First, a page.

Clinton’s most significant contribution, however, came in the final months of his presidency following the failure of the Camp David Summit and the outbreak of the Al-Aqsa Intifada. All three leaders were guilty of missteps and miscalculations during and after Camp David. However, Clinton’s decision to lay the blame for the failure of negotiations—as well the escalating violence—solely at the feet of Arafat and the Palestinians, while politically expedient, came at the expense of broader U.S. goals of stability and diplomacy. In addition to narrowing the political space for an agreement during Clinton’s remaining time in office, the decision helped cement the “no partner” narrative later seized on by Israeli prime minister Ariel Sharon and helping to fuel violence in the months and years that followed.
Despite the prevalence of the official Israeli narrative, Camp David was neither a “make or break” moment, nor was it the site of a “generous offer.” Instead, it was the start of a learning process for Clinton and the U.S. team that provided a basis for more serious negotiations in the months that followed. Moreover, Barak’s proposal for a Palestinian state on some 80–90 percent of the West Bank with limited autonomy in Arab East Jerusalem, while no doubt unprecedented in Israeli terms, fell well short of Palestinian demands. The fact that the most significant progress occurred after Camp David and after the outbreak of the Intifada was not a result of Arafat’s ability to squeeze the United States and Israel for more concessions through violence, as some have argued, but a function of the steep learning curve in Washington (and Israel) regarding the basic requirements of a credible peace deal. “Despite the mythology that’s been created since then,” recalled one American negotiator, “we weren’t even in the ballpark.”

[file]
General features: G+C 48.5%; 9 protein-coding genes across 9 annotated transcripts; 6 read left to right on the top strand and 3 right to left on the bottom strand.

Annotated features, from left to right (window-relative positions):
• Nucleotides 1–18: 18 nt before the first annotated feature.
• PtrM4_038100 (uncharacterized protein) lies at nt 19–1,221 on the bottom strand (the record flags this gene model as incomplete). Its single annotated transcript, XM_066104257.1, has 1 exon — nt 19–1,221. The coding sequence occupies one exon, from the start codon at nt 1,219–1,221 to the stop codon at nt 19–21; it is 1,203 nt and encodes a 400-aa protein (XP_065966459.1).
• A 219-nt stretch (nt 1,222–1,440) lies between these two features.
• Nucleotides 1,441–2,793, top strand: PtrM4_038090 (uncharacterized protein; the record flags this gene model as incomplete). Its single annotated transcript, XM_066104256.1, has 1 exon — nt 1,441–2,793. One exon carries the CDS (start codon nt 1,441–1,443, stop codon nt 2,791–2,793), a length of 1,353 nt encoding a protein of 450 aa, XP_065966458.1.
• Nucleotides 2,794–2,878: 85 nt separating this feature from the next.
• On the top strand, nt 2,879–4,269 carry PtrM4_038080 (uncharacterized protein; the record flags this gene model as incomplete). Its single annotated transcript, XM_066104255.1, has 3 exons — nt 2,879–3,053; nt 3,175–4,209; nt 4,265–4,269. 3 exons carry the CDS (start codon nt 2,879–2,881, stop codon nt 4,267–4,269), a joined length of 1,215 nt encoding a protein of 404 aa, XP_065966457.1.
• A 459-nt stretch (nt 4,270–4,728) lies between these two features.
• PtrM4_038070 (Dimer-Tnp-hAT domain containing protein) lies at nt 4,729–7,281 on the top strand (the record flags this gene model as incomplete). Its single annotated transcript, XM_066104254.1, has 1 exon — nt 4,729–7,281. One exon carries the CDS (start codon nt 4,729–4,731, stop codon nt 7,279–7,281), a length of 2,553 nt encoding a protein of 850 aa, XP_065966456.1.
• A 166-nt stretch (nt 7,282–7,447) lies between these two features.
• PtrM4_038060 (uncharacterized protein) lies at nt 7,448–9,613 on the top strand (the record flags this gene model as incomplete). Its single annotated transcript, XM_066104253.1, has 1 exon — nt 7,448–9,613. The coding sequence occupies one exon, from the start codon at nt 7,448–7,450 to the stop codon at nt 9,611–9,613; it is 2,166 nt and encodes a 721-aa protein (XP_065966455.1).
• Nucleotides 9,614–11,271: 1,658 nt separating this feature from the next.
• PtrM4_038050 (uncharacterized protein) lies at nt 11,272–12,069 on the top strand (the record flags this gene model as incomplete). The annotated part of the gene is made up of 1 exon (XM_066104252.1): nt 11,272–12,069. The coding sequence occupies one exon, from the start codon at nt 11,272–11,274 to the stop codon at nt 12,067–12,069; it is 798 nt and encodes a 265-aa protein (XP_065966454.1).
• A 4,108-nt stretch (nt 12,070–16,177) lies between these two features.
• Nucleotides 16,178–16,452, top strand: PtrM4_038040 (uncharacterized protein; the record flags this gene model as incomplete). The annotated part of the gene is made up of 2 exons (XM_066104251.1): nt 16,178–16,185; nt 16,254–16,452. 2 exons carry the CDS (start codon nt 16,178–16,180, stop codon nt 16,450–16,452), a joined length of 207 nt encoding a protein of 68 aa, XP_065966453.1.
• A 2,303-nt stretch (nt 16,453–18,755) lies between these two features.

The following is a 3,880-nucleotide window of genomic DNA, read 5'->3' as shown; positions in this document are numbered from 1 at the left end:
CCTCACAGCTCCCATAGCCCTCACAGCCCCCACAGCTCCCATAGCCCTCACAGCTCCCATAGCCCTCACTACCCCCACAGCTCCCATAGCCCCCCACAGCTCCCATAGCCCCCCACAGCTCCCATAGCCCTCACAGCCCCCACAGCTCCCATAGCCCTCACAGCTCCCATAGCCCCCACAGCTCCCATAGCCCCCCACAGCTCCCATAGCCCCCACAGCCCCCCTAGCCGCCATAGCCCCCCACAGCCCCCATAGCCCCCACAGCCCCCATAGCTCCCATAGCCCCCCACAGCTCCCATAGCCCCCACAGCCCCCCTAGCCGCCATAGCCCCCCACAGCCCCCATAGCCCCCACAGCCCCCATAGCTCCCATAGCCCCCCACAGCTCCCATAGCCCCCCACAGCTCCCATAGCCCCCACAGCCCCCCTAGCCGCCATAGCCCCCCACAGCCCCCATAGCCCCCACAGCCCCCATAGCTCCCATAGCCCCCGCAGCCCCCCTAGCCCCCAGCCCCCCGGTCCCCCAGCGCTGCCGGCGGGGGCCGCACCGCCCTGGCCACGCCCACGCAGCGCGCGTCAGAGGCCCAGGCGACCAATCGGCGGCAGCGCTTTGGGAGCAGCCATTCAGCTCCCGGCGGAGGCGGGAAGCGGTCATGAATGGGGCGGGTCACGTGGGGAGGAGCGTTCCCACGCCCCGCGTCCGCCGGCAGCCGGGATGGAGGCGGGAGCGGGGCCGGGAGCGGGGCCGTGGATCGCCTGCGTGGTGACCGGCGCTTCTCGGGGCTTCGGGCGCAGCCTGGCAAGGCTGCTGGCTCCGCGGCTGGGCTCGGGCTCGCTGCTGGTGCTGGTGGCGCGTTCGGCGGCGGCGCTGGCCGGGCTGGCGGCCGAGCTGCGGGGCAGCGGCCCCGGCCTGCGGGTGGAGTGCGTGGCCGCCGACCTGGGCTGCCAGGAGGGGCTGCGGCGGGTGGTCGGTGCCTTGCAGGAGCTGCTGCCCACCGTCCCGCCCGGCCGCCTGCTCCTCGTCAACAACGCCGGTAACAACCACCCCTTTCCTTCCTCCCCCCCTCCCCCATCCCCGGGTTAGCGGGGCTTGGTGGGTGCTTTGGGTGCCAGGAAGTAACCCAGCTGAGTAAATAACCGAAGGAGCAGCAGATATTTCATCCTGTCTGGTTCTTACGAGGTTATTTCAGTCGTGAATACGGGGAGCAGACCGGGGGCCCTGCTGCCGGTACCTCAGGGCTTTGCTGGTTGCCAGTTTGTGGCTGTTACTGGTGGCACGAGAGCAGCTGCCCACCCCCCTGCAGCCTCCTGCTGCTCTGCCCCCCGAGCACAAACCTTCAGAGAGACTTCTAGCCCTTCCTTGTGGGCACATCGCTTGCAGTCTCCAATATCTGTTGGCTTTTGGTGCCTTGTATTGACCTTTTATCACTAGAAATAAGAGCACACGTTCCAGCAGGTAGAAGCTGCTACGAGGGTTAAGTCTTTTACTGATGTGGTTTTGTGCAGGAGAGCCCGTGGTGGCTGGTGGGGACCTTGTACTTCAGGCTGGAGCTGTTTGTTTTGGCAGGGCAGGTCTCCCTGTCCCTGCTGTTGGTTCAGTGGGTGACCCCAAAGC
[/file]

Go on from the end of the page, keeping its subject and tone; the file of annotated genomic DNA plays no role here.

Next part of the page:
Meanwhile, the escalating violence and mounting death tool of the Intifada simultaneously made the ongoing peace talks more urgent and less likely to succeed. As a result, by the time the Americans put forward a serious peace proposal in late December, the political environment was far less hospitable to peacemaking. Unlike Camp David, Clinton’s “parameters” for a final status peace deal, which envisioned a Palestinian state in Gaza and some 95 percent of the West Bank with Palestinian sovereignty over most of East Jerusalem, were “in the ballpark.” Although both leaders signaled a willingness to work with the Clinton Parameters while voicing reservations over particular aspects of the proposal, Barak’s response was regarded as a qualified “yes” and Arafat’s as “tantamount to rejection.”